Tuesday, December 27, 2011

Bob Dylan's writing

From the inside cover of BRINGING IT ALL BACK HOME. Not just a musician and poet, but it is amazing how much new literature I am reading that seems to have the elements Dylan put into his inside cover pieces:




I'm standing there watching the parade/
feeling combination of sleepy john estes.
jayne mansfield. humphry bogart/morti-
mer snerd. murph the surf and so forth/
erotic hitchhiker wearing japanese
blanket. gets my attention by asking didn't
he see me at this hootenanny down in
puerto vallarta, mexico/i say no you must
be mistaken. i happen to be one of the
Supremes/then he rips off his blanket
an' suddenly becomes a middle-aged druggist.
up for district attorney. he starts scream-
ing at me you're the one. you're the one
that's been causing all them riots over in
vietnam. immediately turns t' a bunch of
people an' says if elected, he'll have me
electrocuted publicly on the next fourth
of july. i look around an' all these people
he's talking to are carrying blowtorches/
needless t' say, i split fast go back t' the
nice quiet country. am standing there writing
WHAAT? on my favorite wall when who should
pass by in a jet plane but my recording
engineer "i'm here t' pick up you and your
lastest works of art. do you need any help
with anything?''

(pause)

my songs're written with the kettledrum
in mind/a touch of any anxious color. un-
mentionable. obvious. an' people perhaps
like a soft brazilian singer . . . i have
given up at making any attempt at perfection/
the fact that the white house is filled with
leaders that've never been t' the apollo
theater amazes me. why allen ginsberg was
not chosen t' read poetry at the inauguration
boggles my mind/if someone thinks norman
mailer is more important than hank williams
that's fine. i have no arguments an' i
never drink milk. i would rather model har-
monica holders than discuss aztec anthropology/
english literature. or history of the united
nations. i accept chaos. I am not sure whether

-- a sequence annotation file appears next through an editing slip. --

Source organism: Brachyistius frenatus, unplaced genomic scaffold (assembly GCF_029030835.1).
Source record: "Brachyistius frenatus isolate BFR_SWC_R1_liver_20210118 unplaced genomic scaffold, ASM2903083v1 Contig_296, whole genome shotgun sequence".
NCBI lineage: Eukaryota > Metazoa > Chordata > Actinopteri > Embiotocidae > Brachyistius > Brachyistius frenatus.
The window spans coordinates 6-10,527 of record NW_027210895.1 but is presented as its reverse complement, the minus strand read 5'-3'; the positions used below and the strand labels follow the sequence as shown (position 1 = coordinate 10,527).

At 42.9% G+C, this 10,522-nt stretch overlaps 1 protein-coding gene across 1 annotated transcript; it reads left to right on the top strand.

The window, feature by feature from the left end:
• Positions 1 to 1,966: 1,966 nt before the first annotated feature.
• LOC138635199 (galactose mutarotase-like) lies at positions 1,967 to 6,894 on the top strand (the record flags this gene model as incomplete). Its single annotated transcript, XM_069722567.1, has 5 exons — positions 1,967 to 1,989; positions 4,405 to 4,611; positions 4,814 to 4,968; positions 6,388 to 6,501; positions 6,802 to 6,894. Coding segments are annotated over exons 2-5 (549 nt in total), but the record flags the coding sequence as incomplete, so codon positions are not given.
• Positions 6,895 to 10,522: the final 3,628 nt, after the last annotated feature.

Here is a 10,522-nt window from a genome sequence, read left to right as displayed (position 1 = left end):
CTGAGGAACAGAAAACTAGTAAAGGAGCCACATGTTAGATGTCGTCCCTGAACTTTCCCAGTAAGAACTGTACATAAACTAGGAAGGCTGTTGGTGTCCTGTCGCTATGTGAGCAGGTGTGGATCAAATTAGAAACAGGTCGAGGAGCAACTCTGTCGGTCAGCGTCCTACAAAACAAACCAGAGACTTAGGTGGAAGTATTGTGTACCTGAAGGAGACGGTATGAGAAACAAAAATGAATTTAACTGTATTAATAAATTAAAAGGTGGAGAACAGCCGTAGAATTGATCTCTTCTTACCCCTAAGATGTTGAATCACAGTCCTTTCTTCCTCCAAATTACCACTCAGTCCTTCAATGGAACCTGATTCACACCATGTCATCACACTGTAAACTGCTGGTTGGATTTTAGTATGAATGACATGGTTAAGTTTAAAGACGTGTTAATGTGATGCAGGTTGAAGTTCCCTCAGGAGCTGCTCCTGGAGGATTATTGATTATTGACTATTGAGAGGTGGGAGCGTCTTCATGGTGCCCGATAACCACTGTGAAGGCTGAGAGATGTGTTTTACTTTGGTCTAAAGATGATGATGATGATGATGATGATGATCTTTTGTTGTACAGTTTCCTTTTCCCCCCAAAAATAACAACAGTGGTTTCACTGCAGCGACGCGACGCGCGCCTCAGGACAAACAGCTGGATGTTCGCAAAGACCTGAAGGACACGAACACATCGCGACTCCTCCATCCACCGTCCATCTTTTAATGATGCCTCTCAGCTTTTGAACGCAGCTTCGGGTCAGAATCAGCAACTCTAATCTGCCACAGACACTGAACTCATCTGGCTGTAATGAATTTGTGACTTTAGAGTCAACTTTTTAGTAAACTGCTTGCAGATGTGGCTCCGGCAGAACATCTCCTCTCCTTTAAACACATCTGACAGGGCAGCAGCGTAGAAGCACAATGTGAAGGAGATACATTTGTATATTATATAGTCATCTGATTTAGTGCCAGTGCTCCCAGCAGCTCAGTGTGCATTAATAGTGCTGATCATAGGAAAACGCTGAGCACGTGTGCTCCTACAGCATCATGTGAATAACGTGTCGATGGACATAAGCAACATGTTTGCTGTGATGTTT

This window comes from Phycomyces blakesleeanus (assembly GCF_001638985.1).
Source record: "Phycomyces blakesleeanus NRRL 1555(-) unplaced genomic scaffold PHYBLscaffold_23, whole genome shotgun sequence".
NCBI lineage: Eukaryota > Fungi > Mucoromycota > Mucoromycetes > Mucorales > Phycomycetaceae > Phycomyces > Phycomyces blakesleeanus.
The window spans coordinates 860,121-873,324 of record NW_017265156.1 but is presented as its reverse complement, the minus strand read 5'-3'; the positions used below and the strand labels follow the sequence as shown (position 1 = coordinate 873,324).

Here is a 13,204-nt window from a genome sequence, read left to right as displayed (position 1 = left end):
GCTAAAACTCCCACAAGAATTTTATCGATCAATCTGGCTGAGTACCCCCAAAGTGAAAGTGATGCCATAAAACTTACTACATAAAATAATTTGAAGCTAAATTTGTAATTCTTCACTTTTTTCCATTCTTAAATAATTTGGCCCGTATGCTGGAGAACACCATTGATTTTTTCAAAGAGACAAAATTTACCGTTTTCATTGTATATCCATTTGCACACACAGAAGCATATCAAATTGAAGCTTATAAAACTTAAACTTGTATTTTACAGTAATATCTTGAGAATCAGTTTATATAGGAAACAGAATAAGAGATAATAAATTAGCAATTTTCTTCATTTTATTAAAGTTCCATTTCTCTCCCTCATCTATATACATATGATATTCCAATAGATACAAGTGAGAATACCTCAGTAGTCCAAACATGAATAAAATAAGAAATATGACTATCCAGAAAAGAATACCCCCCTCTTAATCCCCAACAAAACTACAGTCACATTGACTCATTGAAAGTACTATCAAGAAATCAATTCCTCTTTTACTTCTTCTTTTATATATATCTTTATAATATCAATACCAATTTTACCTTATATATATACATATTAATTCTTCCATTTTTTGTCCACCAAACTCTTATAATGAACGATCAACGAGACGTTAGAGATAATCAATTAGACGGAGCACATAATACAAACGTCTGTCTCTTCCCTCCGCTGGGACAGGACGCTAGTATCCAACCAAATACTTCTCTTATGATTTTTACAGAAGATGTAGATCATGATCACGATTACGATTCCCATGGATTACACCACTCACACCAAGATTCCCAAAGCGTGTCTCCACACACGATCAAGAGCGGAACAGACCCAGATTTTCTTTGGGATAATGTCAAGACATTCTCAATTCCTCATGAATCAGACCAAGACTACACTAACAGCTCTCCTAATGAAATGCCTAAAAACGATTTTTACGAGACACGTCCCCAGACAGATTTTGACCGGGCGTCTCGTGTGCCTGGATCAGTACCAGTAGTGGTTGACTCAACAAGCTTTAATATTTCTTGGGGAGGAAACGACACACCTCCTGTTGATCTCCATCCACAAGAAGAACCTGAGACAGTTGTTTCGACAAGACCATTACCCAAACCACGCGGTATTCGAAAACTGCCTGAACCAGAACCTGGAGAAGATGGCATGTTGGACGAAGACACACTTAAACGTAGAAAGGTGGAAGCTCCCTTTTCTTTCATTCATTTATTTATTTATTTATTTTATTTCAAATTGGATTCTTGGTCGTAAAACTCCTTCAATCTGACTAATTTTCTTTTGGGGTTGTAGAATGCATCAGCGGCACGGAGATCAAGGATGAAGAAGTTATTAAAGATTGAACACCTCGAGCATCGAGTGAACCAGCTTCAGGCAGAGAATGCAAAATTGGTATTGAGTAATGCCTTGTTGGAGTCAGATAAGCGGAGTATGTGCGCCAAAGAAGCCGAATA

it accepts me. i know there're some people terrified
of the bomb. but there are other people terrified
t' be seen carrying a modern screen magazine.
experience teaches that silence terrifies people
the most . . . i am convinced that all souls have
some superior t' deal with/like the school
system, an invisible circle of which no one
can think without consulting someone/in the
face of this, responsibility/security, success
mean absolutely nothing. . . i would not want
t' be bach. mozart. tolstoy. joe hill. gertrude
stein or james dean/they are all dead. the
Great books've been written. the Great sayings
have all been said/I am about t' sketch You
a picture of what goes on around here some-
times. though I don't understand too well
myself what's really happening. i do know
that we're all gonna die someday an' that no
death has ever stopped the world. my poems
are written in a rhythm of unpoetic distortion/
divided by pierced ears. false eyelashes/sub-
tracted by people constantly torturing each
other. with a melodic purring line of descriptive
hollowness -- seen at times through dark sunglasses
an' other forms of psychic explosion. a song is
anything that can walk by itself/i am called
a songwriter. a poem is a naked person . . . some
people say that i am a poet

(end of pause)

an' so i answer my recording engineer
"yes. well i could use some help in getting
this wall in the plane"

-- By Bob Dylan

Wednesday, December 14, 2011

The Earth Died Screaming

This is the first paragraph or graphs of my second novel. I am still looking for a home for this piece. On the outside it reads like a novel, but it is the most symbolic fiction I have ever written. You would Start with these images to understand the motive or underlying story.



And this one:







The panting, the grunting, the labored animal breathing, a host mustered into a battle against an unknown enemy. The smell, the stench, the hot breath billowing out, streaking the flanks with wetness. The dust, the sand, the bloodshot eyes looking ahead into desolate desert plains. Mud cracked, trodden down, wizened-hard, hooves plodding along and kicking up dust behind us like a whirlwind rising.
            On our backs: the burden—a globe, the immensity filled with water. Forty eight legs buckling, yoked to the staggering weight, stricken by the load, but the mass rallies onward and further into the unknown. Upon the globe, slinks an old, worn, spoiled lion, ribs jutting out of skin, lungs that cannot marshal the strength to rise, flies hovering around the head, as if the meat were already carrion. From its vantage point, the lion’s tired and cynical eyes fall upon us in vexation and seem to say: “He’s coming! He’s coming!” The lion slouches back down exhausted, stricken and consumed. Behind us lies the genuine terror, a form arisen to shake terribly the earth, moves with the swiftness and force of mighty rushing waters.